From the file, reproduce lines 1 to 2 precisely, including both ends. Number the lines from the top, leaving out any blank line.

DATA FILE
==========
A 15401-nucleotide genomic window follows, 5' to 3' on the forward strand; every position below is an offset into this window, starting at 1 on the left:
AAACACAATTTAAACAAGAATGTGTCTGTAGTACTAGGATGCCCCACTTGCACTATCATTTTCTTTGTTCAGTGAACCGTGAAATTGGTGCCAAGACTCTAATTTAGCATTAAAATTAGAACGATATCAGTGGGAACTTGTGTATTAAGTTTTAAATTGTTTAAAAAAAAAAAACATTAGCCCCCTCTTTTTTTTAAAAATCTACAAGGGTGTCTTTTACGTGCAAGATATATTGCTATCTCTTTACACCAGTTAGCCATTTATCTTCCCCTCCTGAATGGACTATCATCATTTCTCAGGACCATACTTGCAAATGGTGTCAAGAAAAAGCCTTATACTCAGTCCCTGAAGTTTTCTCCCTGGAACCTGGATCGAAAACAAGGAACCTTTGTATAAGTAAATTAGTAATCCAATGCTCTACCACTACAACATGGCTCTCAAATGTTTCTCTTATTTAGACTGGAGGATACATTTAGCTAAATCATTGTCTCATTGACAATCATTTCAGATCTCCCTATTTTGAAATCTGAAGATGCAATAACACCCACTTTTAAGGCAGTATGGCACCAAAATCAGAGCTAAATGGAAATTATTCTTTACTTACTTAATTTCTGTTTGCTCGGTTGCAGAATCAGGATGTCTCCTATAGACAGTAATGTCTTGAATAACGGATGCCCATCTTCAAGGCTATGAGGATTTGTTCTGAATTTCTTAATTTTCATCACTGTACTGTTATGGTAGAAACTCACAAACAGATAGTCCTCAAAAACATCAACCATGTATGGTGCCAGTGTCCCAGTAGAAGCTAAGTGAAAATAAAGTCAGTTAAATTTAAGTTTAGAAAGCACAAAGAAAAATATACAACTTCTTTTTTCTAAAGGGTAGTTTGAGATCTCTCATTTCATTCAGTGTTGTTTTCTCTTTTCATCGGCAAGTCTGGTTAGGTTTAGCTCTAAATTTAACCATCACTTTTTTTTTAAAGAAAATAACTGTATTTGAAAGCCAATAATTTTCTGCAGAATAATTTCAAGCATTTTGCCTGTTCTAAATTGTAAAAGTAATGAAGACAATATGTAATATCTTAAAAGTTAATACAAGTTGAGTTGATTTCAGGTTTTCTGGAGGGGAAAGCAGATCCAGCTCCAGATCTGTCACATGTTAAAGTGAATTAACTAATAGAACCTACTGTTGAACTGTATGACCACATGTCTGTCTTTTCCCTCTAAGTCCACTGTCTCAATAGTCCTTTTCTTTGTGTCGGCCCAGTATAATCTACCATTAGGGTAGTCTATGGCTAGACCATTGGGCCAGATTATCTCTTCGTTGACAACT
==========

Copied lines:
A 15401-nucleotide genomic window follows, 5' to 3' on the forward strand; every position below is an offset into this window, starting at 1 on the left:
AAACACAATTTAAACAAGAATGTGTCTGTAGTACTAGGATGCCCCACTTGCACTATCATTTTCTTTGTTCAGTGAACCGTGAAATTGGTGCCAAGACTCTAATTTAGCATTAAAATTAGAACGATATCAGTGGGAACTTGTGTATTAAGTTTTAAATTGTTTAAAAAAAAAAAACATTAGCCCCCTCTTTTTTTTAAAAATCTACAAGGGTGTCTTTTACGTGCAAGATATATTGCTATCTCTTTACACCAGTTAGCCATTTATCTTCCCCTCCTGAATGGACTATCATCATTTCTCAGGACCATACTTGCAAATGGTGTCAAGAAAAAGCCTTATACTCAGTCCCTGAAGTTTTCTCCCTGGAACCTGGATCGAAAACAAGGAACCTTTGTATAAGTAAATTAGTAATCCAATGCTCTACCACTACAACATGGCTCTCAAATGTTTCTCTTATTTAGACTGGAGGATACATTTAGCTAAATCATTGTCTCATTGACAATCATTTCAGATCTCCCTATTTTGAAATCTGAAGATGCAATAACACCCACTTTTAAGGCAGTATGGCACCAAAATCAGAGCTAAATGGAAATTATTCTTTACTTACTTAATTTCTGTTTGCTCGGTTGCAGAATCAGGATGTCTCCTATAGACAGTAATGTCTTGAATAACGGATGCCCATCTTCAAGGCTATGAGGATTTGTTCTGAATTTCTTAATTTTCATCACTGTACTGTTATGGTAGAAACTCACAAACAGATAGTCCTCAAAAACATCAACCATGTATGGTGCCAGTGTCCCAGTAGAAGCTAAGTGAAAATAAAGTCAGTTAAATTTAAGTTTAGAAAGCACAAAGAAAAATATACAACTTCTTTTTTCTAAAGGGTAGTTTGAGATCTCTCATTTCATTCAGTGTTGTTTTCTCTTTTCATCGGCAAGTCTGGTTAGGTTTAGCTCTAAATTTAACCATCACTTTTTTTTTAAAGAAAATAACTGTATTTGAAAGCCAATAATTTTCTGCAGAATAATTTCAAGCATTTTGCCTGTTCTAAATTGTAAAAGTAATGAAGACAATATGTAATATCTTAAAAGTTAATACAAGTTGAGTTGATTTCAGGTTTTCTGGAGGGGAAAGCAGATCCAGCTCCAGATCTGTCACATGTTAAAGTGAATTAACTAATAGAACCTACTGTTGAACTGTATGACCACATGTCTGTCTTTTCCCTCTAAGTCCACTGTCTCAATAGTCCTTTTCTTTGTGTCGGCCCAGTATAATCTACCATTAGGGTAGTCTATGGCTAGACCATTGGGCCAGATTATCTCTTCGTTGACAACT